Killer Legends (2014)

Killer Legends is the newest film from the guy who delivered urban legend documentary, Cropsey. This time he focuses on four popular urban legends instead of just one. The flick is pieced together well and my only gripe would be that I wish the legends would have had more supplemental information. Nonetheless, this is a positive effort for those who enjoy horror documentaries.  Read my full review for this film here: Killer Legends

Monster in the Closet (1987)

Monster in the Closet, Troma

– This is one of my favorite Troma films.  Monster in the Closet is as cheesy as it gets, and follows a low-level reporter joining forces with a team of professors to figure out what is killing people who enter their closets.  Look no further than a heinous monster portrayed by Kevin Peter Hall, known for his roles as Predator.  Read my full review for this film here: Monster in the Closet

My Bloody Valentine (2009)

– This remake of the 1981 classic is a surprisingly good effort that delivers the gore, fun, and thrills fans would expect.  If you enjoy holiday themed horror then you have to see this Valentine’s themed flick, where human hearts are sent as gifts.  On top of this, it stars Supernatural’s Jensen Ackles and 80s horror legend Tom Atkins (The Fog, Night of the Creeps, Maniac Cop).  Read my full review for this film here: My Bloody Valentine 

New Year’s Evil (1980)

– This is such an underrated slasher flick.  New Year’s Evil follows a punk rock TV icon hosting a New Year’s Eve celebration.  She receives a phone call from a deranged man saying that a murder will be committed in every time zone that night, with her being the last.  Heavy in thrills and complimented with a creepy killer, this is a must for slasher fans looking for a hidden gem.  Read my full review for this film here: New Year’s Evil

Open Grave (2014)

– Sharlto Copley (District 9) stars as a man who wakes up in a mass grave deep in the remote wilderness.  He has no clue of where he is, how he got there, and most shockingly…who he is.  Keeping us just as lost as he is, this is an engaging film where viewers find themselves enveloped into the experience.  Read my full review for this film here: Open Grave

Sleep Tight (2013)

– This Spanish film from REC co-director Jaume Balaguero is an atmospheric slow burner.  It follows an apartment concierge who’s only joy in life is making others miserable.  When he sets his sights on a new tenant, his despicable desires grow into full-fledged obsession.  Now set on bringing her biggest fears to life, he becomes a literal boogeyman.  Read my full review for this film here: Sleep Tight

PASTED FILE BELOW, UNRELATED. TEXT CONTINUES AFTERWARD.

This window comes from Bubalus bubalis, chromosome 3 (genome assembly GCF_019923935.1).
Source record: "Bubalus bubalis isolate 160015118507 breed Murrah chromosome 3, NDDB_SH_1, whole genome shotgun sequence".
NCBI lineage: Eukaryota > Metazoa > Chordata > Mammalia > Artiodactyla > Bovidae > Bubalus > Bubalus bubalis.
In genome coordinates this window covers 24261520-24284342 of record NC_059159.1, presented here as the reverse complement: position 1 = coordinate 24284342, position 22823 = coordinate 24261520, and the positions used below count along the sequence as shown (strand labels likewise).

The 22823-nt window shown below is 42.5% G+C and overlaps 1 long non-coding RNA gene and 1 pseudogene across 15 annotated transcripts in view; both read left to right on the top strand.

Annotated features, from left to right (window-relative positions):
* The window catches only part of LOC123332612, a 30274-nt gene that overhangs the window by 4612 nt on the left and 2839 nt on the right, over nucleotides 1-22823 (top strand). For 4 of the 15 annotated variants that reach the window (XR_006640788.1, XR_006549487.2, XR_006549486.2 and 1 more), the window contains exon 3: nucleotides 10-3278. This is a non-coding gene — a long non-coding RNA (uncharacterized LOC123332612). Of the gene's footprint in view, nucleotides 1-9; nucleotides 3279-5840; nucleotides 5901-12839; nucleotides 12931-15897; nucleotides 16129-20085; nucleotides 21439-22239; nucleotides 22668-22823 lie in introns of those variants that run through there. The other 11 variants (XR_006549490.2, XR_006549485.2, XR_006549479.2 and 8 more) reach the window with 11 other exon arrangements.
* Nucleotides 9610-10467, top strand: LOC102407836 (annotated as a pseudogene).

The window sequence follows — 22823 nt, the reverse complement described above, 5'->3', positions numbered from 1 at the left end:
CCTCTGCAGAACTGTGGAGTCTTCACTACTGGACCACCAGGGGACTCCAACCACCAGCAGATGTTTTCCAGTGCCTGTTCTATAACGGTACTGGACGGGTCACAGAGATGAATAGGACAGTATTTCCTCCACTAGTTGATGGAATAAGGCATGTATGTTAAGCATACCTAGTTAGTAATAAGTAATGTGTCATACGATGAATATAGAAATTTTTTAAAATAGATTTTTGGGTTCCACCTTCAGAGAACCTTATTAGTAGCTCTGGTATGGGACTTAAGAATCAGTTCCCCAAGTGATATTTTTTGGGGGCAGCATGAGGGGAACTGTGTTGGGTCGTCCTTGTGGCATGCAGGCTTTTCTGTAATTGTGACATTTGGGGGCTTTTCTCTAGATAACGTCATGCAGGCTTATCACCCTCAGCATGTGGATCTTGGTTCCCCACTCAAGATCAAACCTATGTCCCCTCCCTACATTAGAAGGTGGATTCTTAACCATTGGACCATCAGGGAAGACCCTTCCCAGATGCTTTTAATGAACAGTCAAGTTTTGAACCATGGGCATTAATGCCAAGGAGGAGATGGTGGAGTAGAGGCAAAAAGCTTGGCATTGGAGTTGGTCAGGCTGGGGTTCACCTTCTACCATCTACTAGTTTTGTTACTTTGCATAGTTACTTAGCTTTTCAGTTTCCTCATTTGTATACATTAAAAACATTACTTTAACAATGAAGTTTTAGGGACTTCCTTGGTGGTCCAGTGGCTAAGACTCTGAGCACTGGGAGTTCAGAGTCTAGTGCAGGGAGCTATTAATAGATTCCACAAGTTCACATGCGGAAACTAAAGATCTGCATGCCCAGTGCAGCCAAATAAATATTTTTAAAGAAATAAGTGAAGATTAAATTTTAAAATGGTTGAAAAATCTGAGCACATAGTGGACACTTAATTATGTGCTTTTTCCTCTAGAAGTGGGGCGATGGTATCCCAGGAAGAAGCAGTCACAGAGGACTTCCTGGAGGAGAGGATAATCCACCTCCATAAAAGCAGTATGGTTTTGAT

Society (1992)

– There aren’t enough words to describe this debut directorial film for Re-Animator and From Beyond producer Bryan Yuzna.  It’s about the crazy, effed up things the rich elite do behind the scenes.  You know what you want to.  Read my full review for this film here: Society

Summer of Blood (2014)

– Hipsters, this one is for you.  Erik is your stereotypical hipster.  He also sucks in bed and makes the biggest mistake of his life in turning down his girlfriend’s marriage proposal.  Every element of his life is getting worse and worse until he gets the chance of a lifetime – he gets bitten by a vampire.  Now a sexual stud, he is achieving everything he never had…but at a blood-soaked cost.  Read my full review for this film here: Summer of Blood

Terrorvision (1986)

Terrorvision, 80s Horror

– This is one of my favorite creature features.  It follows a family who installs the newest in home TV satellite technology, which inadvertently picks up a signal from a distant planet getting rid of a heinous creature with an insatiable appetite.  The cheese reins high in this one.  Read my full review for this film here: Terrorvision

The Bay (2012)

– Barry Levinson, a non-horror director known for Rain Man and Good Morning, Vietnam, directs this found-footage film that includes an antagonist never before seen in the genre. As convoluted as the found-footage sub-genre is I always appreciate something new. Read my full review for this film here: The Bay

The Cat o’ Nine Tails (1971)

– Dario Argento’s second film is often overlooked due to greatness of the efforts surrounding it (The Bird with the Crystal Plumage & Deep Red), but this is still a worthy watch from the Italian maestro.  It gives us a great mystery element surrounding a blind journalist’s investigation into a pharmaceutical company associated with top-secret experiments and mysterious deaths.  Read my full review for this film here: The Cat o’ Nine Tails

The Children (1980)